MUSÉE de l’ORANGERIE
New York Times – 16th May 2006 – Alan Riding
“PARIS …… Built in 1852 to house an orange grove, with a glass facade facing south across the Seine, the Orangerie was used to billet soldiers on leave from the trenches during World War I. After the armistice of November 11, 1918, the French Prime Minster, Georges Clemenceau, invited his friend, Claude Monet, to display his large-format nymphéas there. Monet had been working on them since 1914 in a spacious studio added onto his Normandy home in Giverny. And he would continue painting these vast canvases until his death at 86. The following year, 1927, eight were finally installed in two specially designed oval-shaped rooms in the Orangerie.
Waterlilies dominated the last 30 years of Monet’s life.
‘These landscapes of water and reflection have become an obsession for me,’ he wrote to a friend in 1909. ‘It is beyond my strength as an old man, and yet I want to render what I feel.’ In total, he painted some 250 oils of the vegetation in and around the Japanese-style lagoon at Giverny. They are to be found in major museums around the world, as well as at the Musée d’Orsay and, prominently, at the Musée Marmottan-Monet, both in Paris. Yet the Orangerie series is unique, not least because of its size: each painting is two meters, or six and a half feet, tall. If lined up side by side, the works would measure 91 meters, or 298.5 feet, in width. They are also conceived so that the four in one gallery represent sunrise, and the four in the other evoke dusk …..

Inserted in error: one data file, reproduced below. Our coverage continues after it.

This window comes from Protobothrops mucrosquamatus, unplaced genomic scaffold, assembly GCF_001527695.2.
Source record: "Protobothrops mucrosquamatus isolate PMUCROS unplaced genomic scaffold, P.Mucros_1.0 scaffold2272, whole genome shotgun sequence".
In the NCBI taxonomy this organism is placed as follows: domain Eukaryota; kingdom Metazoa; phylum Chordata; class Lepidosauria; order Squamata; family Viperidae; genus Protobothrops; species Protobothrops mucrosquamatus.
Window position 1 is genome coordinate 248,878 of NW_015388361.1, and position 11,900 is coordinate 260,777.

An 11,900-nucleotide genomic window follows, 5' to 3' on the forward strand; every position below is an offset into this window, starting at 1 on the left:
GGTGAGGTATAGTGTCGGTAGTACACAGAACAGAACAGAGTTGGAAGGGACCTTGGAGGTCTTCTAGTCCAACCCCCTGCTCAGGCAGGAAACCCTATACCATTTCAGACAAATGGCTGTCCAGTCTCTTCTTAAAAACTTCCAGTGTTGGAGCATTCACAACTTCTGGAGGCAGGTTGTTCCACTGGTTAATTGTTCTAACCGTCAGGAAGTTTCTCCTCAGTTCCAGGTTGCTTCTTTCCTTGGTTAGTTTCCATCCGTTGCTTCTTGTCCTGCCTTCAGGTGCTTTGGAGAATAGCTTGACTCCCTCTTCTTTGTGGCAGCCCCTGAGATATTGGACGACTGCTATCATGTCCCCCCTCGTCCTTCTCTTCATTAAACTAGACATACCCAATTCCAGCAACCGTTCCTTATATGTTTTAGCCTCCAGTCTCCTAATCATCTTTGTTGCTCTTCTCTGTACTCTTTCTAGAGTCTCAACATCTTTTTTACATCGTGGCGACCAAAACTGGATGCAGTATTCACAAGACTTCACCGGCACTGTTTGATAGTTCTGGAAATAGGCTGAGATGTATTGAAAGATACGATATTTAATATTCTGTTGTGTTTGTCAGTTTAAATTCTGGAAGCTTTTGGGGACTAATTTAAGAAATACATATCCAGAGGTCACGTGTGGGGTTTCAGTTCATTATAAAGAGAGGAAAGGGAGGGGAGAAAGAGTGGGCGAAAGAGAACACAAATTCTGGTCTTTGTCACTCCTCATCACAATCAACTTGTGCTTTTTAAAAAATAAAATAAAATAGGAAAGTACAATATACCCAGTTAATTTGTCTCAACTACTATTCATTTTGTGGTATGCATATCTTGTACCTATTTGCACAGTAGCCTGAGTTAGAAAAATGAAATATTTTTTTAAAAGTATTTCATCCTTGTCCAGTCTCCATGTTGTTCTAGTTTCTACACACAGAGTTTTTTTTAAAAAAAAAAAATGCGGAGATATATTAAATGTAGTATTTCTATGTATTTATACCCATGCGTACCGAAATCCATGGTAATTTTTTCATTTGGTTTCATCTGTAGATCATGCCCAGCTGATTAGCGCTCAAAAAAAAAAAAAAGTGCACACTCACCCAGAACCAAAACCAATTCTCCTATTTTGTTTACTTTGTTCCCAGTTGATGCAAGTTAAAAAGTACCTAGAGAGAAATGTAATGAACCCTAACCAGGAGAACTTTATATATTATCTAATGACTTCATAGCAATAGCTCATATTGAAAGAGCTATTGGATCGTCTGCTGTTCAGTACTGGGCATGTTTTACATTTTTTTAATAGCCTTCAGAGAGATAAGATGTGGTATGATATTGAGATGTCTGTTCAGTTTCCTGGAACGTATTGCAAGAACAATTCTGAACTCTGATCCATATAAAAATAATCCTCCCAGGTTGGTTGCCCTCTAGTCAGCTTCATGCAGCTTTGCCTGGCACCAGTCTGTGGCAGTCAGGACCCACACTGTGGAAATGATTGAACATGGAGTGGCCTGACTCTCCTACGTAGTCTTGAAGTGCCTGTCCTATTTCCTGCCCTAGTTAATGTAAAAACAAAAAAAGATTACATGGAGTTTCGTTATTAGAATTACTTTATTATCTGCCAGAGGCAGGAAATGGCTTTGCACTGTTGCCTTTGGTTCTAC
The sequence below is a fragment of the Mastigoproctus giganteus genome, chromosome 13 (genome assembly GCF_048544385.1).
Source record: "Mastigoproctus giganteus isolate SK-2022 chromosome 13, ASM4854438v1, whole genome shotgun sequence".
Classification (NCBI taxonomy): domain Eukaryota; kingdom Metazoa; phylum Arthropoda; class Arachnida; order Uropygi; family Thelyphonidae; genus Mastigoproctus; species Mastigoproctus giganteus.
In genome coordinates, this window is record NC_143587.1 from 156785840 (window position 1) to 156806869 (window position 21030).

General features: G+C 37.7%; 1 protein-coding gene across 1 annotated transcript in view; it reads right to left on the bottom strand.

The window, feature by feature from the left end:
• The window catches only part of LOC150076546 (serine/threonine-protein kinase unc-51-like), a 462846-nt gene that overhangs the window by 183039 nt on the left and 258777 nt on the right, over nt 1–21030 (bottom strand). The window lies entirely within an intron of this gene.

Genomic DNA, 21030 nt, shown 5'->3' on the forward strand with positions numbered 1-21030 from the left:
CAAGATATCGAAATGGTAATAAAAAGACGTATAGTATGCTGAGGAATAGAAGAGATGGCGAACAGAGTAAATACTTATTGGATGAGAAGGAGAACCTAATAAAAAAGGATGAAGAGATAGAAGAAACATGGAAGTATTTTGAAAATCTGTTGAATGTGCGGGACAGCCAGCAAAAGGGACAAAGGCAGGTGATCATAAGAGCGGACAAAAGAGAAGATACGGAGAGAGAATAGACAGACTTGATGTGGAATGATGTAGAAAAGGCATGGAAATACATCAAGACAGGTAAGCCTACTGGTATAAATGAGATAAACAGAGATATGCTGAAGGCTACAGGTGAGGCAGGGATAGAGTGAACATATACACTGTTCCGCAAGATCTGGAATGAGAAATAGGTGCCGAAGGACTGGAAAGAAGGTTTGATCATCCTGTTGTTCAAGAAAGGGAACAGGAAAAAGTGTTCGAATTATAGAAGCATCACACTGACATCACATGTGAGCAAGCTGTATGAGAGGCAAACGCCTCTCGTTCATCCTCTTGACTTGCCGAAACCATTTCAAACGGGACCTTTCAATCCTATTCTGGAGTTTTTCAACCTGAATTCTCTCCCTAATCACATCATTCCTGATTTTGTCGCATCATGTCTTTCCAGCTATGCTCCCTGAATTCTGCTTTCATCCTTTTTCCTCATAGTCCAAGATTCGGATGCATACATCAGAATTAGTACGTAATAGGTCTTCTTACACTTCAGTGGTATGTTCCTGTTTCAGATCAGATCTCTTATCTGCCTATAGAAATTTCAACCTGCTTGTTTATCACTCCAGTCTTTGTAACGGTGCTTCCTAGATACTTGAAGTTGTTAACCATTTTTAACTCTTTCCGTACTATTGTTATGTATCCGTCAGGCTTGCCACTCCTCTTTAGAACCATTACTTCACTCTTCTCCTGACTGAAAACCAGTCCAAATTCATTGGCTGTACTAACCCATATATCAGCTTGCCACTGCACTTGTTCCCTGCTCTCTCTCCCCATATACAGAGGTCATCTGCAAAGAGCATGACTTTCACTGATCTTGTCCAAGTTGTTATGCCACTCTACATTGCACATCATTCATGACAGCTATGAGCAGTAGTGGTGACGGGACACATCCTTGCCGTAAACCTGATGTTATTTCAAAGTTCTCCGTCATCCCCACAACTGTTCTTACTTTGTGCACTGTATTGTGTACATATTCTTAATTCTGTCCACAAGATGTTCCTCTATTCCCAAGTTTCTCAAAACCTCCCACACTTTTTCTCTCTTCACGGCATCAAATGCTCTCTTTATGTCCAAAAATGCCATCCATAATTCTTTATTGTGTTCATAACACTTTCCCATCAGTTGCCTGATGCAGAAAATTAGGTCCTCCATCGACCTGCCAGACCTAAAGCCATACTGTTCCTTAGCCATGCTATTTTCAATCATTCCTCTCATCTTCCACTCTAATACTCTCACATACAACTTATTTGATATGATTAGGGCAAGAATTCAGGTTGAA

…….Anyone lucky enough to be alone with the nymphéas is invited to meditate, perchance to dream.”
Although my visits to the garden have been during different seasons, I have not had the pleasure of seeing the water lilies (nymphéas) flowering – a treat left to my imagination with the assistance of Monet’s artworks.